The Alexia Foundation, an organization created in memory of student photographer, Alexia Tsairis, who tragically passed away in the Pan Am Lockerbie bombing in 1988, “promotes the power of photojournalism to give voice to social injustice, to respect history lest we forget it and to understand cultural difference as our strength – not our weakness.” The Alexia Foundation supports both student and professional photographers that use visual journalism to change our world for the better. On June 20th, the Alexia Foundation’s exhibit, “Eyes on the World” will be opening. The work featured will include three different series.
Abir Abdullah is a photographer who has spent years documenting fire risks in Dhaka, Bangladesh. In particular, the garment industry has been largely impacted by these fire. Since 2005, 600 garment workers have been killed in factory fires. Tazreen Fashion factory suffered a horrific fire in 2012 killing at least 112 people. Clients of this factory included global brands like Walmart, Nike, and Disney, making this incident a symbol of “the high cost paid by third world workers for western consumer’s fashion desires.” With his documentary project “The Deadly Cost of Cheap Clothing: Dangers in Bangladesh’s Garment Industry,” Abdullah hopes to raise global awareness and pressure these powerful brands to “pay fair prices so that labor and safety standards can be implemented in these factories.” This work will be on display for the the Alexia Foundation’s “Eyes on the World.”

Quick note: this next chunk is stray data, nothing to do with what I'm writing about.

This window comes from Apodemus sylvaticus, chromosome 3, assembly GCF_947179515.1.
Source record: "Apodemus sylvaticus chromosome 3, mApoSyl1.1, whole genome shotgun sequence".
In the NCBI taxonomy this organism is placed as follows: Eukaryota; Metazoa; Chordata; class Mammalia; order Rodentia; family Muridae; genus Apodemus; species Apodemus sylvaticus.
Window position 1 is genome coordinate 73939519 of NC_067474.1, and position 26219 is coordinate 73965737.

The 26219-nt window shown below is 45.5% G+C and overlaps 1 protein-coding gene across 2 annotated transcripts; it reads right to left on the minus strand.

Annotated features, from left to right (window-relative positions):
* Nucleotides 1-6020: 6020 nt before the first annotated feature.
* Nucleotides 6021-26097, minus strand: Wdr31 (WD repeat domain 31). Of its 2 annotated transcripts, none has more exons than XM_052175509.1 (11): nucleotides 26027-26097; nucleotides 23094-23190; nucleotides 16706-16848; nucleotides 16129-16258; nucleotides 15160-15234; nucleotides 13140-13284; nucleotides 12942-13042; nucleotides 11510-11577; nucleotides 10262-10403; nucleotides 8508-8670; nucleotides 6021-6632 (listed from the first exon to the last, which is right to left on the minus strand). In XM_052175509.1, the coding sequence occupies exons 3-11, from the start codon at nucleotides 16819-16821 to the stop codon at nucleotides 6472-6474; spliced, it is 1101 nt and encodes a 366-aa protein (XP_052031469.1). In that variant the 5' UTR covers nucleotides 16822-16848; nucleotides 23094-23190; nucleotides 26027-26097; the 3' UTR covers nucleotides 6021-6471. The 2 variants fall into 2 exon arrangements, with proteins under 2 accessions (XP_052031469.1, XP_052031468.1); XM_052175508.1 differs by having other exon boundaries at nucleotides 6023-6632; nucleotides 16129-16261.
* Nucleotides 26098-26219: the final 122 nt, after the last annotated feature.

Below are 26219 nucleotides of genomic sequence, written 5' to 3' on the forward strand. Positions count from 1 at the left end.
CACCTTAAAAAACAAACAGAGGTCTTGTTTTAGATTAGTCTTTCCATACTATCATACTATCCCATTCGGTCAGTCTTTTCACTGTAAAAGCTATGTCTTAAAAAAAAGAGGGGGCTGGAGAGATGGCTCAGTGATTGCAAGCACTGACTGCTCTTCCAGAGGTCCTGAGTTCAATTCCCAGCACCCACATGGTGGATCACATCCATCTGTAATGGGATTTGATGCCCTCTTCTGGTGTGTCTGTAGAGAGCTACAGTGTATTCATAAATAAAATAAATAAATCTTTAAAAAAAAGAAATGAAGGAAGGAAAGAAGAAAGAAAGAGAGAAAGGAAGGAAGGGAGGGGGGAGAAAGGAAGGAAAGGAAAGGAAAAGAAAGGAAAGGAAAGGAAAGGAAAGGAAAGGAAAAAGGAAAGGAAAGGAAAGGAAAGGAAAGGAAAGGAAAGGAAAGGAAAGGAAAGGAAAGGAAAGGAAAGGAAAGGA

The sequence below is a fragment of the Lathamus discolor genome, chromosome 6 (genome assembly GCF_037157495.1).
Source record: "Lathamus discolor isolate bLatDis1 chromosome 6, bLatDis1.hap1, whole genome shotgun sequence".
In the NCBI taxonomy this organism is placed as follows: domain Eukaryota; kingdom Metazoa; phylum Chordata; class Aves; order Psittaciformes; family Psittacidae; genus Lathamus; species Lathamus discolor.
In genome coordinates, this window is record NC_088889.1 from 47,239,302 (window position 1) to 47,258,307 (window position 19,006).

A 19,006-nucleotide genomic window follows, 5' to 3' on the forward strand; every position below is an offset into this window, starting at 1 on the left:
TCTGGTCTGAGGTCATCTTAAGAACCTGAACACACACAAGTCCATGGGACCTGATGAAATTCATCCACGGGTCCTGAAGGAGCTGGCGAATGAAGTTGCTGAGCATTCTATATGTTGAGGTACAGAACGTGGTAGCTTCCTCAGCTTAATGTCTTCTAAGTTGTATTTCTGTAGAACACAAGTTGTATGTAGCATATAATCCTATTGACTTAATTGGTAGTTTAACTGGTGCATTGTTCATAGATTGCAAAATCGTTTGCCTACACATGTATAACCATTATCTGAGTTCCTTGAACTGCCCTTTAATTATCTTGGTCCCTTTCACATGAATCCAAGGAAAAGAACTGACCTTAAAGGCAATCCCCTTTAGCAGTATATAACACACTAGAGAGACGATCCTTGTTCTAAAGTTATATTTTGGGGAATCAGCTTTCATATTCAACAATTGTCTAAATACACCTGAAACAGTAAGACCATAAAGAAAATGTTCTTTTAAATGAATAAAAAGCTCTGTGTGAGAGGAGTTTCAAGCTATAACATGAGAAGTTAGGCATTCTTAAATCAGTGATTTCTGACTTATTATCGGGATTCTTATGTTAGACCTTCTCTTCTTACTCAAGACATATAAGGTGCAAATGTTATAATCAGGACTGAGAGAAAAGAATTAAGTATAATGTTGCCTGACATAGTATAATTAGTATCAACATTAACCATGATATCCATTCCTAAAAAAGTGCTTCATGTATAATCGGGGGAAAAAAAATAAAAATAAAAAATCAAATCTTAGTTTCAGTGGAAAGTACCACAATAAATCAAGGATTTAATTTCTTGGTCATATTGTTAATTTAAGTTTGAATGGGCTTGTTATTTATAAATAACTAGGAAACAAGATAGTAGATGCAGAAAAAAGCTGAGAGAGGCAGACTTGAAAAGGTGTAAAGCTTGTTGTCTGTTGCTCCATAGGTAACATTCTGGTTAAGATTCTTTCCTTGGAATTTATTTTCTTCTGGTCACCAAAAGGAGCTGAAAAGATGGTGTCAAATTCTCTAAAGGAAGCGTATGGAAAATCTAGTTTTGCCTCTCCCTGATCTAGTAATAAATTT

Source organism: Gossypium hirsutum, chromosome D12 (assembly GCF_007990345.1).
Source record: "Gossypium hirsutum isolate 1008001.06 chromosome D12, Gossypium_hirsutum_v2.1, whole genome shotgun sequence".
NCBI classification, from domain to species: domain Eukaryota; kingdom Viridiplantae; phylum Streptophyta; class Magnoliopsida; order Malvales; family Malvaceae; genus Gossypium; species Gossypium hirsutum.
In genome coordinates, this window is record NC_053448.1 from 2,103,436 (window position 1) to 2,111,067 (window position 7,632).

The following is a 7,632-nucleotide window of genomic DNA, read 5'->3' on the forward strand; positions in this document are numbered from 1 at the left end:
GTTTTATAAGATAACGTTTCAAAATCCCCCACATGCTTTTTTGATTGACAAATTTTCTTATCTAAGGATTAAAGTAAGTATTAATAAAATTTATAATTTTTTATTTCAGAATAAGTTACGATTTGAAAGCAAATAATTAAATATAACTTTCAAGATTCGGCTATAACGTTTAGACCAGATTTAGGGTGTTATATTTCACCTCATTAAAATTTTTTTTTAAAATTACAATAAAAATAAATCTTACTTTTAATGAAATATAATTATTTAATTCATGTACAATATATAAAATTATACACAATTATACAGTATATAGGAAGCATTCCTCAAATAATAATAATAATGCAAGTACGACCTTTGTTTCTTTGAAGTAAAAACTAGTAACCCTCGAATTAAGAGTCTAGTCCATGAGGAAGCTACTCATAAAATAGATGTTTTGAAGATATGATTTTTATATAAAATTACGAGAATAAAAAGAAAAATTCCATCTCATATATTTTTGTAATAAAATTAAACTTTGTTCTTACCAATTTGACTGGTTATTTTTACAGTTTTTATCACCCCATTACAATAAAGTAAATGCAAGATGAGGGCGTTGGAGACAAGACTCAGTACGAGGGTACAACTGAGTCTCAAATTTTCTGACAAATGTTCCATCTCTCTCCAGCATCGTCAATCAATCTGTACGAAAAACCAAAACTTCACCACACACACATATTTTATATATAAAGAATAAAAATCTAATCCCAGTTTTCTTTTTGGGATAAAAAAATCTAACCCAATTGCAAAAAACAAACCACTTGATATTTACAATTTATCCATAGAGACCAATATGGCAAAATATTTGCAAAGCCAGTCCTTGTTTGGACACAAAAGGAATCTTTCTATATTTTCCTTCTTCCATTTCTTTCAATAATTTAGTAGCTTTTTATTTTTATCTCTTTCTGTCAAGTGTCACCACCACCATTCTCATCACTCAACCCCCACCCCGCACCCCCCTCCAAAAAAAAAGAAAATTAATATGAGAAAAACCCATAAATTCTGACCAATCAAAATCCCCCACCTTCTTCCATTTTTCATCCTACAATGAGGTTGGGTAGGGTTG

In addition, work by photographer Sara Naomi Lewkowicz will also be a part of “Eyes on the World.” Her documentary project “Shane and Maggie: An Intimate Look at Domestic Violence” portrays an inside look at a couple plagued with domestic violence. Deviating from her original project plans upon witnessing one of Shane’s abusive outbursts, Lewkowicz followed Maggie during and since the incident. Lewkowicz plans to examine the effects of violence on both the abuser and the abused, as well as the child witnesses. Maggie fully consents to the project, hoping that it may help someone else escape a similar situation.
Amanda Berg‘s story, “Keg Stand Queens” will also be featured in “Eyes on the World”. Based on the Convergence Hypothesis, women have begun to take on more stereotypically male roles in many different areas of life, including efforts to drink more lie men. Berg’s photo documentary project focuses on the cultural dialect of the “perverse equality” caused by binge drinking in undergraduate females. A college student herself, Berg began this project in the first semester of her junior year in college, 2009. Objectively documenting the scenes of parties, she examined the complex relationship young women have with alcohol. “Determined to document the moments female binge drinkers choose to discard or painfully reinterpret through language,” Berg will be exhibiting her work for “Eyes on the World” and giving a lecture on June 22nd at 4:00PM. Ed will be introduction her at both events.